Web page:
“Gettysburg” producer Moctesuma Esparza warned yesterday against reverse discrimination in the film industry, during an era when opportunities for minority directors and producers are on the rise.
Esparza, who chose Robert Redford to direct “The Milagro Beanfield War,” said producers should ultimately look “for the highest possibility for the realization of a work.” He called the use of ethnic directors on the basis of ethnicity “a tremendous moral trap.”
Esparza made his comments at the American Film Market Forum titled “Minority Filmmakers in Hollywood: Are They All Created Equal?,” which was held at the Starlight Ballroom of the Miramar Sheraton Hotel.
Moderated by Charles Champlin, the panel also featured Columbia Pictures veepee Stephanie Allain, “Gas Food Lodging” director Allison Anders, “One False Move” director Carl Franklin and “Gettysburg” and “Passenger 57” director Kevin Hooks.
The panel was generally less radical than that at a similar discussion held at last year’sNATO/ShoWest convention, which was punctuated by anger at Hollywood and the media over such pictures as “New Jack City” and “Juice.” Throughout the discussion, panelists acknowledged the difficulties faced by minority filmmakers, but expressed optimism that times are changing.
Director Hooks said that Hollywood was looking “at a bumper crop of ethnic filmmakers,” who have obviously kicked the door open with such movies as Bill Duke’s “The Cemetery Club,” Thomas Carter’s “Swing Kids,” John Singleton’s “Poetic Justice” and Matty Rich’s “The Inkwell.”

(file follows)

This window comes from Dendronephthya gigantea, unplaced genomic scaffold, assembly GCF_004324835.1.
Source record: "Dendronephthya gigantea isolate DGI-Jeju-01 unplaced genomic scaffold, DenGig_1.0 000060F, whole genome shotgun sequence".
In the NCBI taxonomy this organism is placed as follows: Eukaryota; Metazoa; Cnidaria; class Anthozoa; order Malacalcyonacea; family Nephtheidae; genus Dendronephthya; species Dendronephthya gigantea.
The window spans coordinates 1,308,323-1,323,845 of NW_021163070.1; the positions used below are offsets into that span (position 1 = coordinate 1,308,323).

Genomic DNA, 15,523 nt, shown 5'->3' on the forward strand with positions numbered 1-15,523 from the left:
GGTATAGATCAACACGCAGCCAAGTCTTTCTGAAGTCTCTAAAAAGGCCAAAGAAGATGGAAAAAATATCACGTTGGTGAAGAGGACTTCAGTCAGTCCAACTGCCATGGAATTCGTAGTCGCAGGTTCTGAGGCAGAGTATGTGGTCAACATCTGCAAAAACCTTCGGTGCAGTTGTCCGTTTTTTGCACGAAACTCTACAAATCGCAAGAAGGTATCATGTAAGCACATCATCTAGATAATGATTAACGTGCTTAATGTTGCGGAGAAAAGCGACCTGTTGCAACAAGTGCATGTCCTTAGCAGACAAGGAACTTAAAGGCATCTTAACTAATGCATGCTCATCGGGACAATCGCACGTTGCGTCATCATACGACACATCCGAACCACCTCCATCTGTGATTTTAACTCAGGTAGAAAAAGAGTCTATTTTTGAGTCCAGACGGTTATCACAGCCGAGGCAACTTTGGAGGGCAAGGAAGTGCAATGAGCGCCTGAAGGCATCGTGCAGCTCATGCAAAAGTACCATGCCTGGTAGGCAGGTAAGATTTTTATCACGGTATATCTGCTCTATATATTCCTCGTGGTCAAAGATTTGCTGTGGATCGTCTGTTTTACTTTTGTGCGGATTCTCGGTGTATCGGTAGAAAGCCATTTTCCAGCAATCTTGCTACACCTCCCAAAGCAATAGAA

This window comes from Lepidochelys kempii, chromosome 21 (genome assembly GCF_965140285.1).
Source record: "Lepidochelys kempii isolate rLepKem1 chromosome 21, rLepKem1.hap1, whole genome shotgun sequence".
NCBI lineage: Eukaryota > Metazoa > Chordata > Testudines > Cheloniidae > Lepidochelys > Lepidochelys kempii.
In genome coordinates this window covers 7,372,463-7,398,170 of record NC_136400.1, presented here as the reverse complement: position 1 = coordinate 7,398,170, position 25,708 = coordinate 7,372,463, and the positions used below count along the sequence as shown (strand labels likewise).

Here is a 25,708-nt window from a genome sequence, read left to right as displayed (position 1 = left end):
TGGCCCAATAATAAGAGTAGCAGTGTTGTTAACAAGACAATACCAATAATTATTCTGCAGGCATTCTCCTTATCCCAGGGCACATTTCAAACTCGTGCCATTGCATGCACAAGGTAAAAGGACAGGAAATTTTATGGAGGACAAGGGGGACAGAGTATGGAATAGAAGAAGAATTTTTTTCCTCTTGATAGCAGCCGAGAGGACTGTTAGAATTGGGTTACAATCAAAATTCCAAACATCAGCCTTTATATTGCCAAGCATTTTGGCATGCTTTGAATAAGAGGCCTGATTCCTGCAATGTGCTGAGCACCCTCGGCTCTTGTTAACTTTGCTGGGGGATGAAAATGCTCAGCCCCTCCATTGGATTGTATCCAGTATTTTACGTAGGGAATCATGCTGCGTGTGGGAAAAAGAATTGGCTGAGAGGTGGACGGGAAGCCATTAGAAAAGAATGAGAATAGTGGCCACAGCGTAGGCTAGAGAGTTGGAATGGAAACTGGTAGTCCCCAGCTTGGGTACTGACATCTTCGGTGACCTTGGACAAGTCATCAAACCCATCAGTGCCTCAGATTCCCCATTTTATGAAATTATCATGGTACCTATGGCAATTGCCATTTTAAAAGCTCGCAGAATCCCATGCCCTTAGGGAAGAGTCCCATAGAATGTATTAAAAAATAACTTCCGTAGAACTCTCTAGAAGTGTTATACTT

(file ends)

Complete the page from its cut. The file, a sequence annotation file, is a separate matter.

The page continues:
Franklin concurred, stating that he is beginning to see projects that are not “ethnically defined.”
However, Hooks said there are still some limits for minority filmmakers. “Norman Jewison was considered to do ‘Malcolm X,’ but I highly doubt Spike Lee was considered for ‘JFK,’ ” Hooks said.
Colpix executive Allain said Hollywood should expand both culturally and corporately. “We need more diversity on the executive level, so people can bring in projects that excite them and they’ll get done.”
Hooks said African-American films are often expected to answer all of the necessary issues of black society, as opposed to providing entertainment or a singular effect. He said an entire line of African-American films produced after the success of “Sounder” suffered from the phenomenon, and warned that ethnic filmmakers should not subject themselves to such limitations in the 1990s.
In addressing the clout of Spike Lee, Hooks acknowledged that the director of such films as “Jungle Fever” and “Malcolm X” has clearly emerged as “the front-runner and groundbreaker” for African-American filmmakers. “He has the power to make the films he wants to do, and also to speak about them in a voice that is unharnessed,” Hooks said.
“Gas Food Lodging” director Anders said an underserved movie genre are those titles that deal with class structure. She said class issues are seldom dealt with at all in Hollywood, “but if you’re poor or if you’re rich, you know there is a class structure” in the United States.